The Tulsa Port and the inland waterway system allows Oklahoma companies to be competitive with fabricators located along the Gulf coast.
There are 25,000 miles of inland river systems used for transportation in the United States. Just like trucks are transporting goods on the highways and trains are transporting goods on the rail system, towboats pushing barges are transporting goods on this “highway of water.” The Tulsa Port is head of navigation for the McClellan-Kerr Arkansas River Navigation System running from Tulsa to the Mississippi River.
One of the many types of commodities shipped on the waterway and through the Tulsa Port is something called project cargo. Project cargo is large, heavy, over-sized, high value or critical pieces of equipment. These types of products are manufactured by many companies in Northeast Oklahoma and the surrounding states. Using the river system and the Tulsa Port is vital to the success and profitability of these manufacturers. During the last three years, over seventeen thousand tons of project cargo, equipment like cracking towers and heaters for refineries, have moved through the Tulsa Port’s low water wharf.
The port’s main dock has a modern, 200-ton traveling crane that can handle the majority of standard barge cargo needs. However, project cargo equipment is often so large or heavy that it exceeds the crane’s capability. That’s when the Port’s low water wharf is used. There is no cargo too big or too heavy for the Tulsa Port because of the Port’s “Ro/Ro,” (Roll on, Roll off) or Low Water Wharf. This asset allows for heavy shipments to be moved directly on to, or off of deck barges, allowing access to the river system for the largest and heaviest project cargo.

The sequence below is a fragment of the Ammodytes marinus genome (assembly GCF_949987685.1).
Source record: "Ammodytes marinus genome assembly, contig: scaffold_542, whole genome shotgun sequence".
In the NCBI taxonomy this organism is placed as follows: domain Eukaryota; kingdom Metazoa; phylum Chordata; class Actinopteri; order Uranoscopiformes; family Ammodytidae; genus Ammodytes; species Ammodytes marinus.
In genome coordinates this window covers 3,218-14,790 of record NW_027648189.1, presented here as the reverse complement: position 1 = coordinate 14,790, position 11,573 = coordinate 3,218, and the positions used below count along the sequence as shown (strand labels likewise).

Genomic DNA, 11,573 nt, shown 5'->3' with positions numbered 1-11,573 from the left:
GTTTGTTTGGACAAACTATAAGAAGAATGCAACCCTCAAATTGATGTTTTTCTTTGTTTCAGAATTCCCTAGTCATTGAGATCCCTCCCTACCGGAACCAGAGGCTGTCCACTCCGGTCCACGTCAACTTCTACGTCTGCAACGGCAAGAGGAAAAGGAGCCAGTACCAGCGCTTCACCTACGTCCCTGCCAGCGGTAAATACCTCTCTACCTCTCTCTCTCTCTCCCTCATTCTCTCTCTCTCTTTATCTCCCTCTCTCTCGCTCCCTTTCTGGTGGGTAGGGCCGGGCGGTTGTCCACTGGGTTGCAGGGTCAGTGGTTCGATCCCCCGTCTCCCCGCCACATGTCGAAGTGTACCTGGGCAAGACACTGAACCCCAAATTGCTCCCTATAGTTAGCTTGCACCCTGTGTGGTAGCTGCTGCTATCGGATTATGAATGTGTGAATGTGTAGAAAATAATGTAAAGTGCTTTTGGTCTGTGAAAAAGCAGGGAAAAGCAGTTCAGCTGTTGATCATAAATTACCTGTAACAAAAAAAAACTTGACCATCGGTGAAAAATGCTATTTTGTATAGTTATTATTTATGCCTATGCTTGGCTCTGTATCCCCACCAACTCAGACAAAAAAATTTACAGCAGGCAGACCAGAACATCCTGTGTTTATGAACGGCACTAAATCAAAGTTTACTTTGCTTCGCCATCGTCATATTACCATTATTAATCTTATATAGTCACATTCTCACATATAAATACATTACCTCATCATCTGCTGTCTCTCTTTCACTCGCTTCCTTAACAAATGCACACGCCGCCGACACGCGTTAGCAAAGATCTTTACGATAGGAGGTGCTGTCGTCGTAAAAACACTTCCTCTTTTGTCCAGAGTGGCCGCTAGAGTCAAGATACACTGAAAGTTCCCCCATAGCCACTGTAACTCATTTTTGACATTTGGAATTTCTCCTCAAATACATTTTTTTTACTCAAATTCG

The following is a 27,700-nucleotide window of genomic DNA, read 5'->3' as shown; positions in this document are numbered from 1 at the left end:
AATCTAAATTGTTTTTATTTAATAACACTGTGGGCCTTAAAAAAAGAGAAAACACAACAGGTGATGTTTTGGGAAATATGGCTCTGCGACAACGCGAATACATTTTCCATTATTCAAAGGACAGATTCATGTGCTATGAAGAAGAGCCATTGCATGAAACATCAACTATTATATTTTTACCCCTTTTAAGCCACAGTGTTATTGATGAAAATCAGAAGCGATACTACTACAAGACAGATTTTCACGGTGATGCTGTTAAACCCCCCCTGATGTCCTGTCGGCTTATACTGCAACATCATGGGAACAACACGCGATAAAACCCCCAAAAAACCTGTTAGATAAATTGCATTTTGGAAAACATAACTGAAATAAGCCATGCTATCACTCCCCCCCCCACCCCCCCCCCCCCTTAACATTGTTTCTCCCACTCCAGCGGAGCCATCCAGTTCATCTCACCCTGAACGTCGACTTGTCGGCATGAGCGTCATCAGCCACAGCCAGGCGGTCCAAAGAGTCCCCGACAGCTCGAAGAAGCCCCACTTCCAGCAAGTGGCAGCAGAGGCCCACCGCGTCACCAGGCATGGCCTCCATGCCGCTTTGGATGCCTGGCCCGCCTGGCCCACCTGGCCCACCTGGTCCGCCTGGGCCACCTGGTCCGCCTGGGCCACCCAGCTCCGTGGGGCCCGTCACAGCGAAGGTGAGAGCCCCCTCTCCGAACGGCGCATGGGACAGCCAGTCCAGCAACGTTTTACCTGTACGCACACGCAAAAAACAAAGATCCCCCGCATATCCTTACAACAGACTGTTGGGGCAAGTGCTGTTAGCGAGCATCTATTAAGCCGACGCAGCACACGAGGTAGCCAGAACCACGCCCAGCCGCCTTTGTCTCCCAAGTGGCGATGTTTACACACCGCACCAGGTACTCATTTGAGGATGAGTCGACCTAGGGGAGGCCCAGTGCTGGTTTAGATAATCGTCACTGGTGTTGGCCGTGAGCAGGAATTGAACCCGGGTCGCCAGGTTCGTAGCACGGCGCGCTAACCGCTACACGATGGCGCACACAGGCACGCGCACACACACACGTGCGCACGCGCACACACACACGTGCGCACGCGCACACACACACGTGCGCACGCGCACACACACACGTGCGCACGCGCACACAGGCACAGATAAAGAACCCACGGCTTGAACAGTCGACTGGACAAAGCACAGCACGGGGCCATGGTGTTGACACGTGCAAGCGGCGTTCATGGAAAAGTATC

Earlier this year, Barnhart, one of the largest heavy lift and heavy transport organizations in the United States, utilized the Tulsa Port’s “Ro/Ro” to ship three pieces of equipment for a refinery in Beaumont, Texas. These pieces of equipment were built here in Tulsa by Heater Specialist of Tulsa, LLC (HSI) and shipped, via water, at a combined weight of 570,000 pounds.
“Being able to transport this type of equipment via the Tulsa Port is vital to the existence of HSI and many other fabricators in the Tulsa Area,” said Alan Jackson, President of HSI. “These units could not be economically shipped via truck to the refinery due to over-the-road restrictions on weight, height and length.”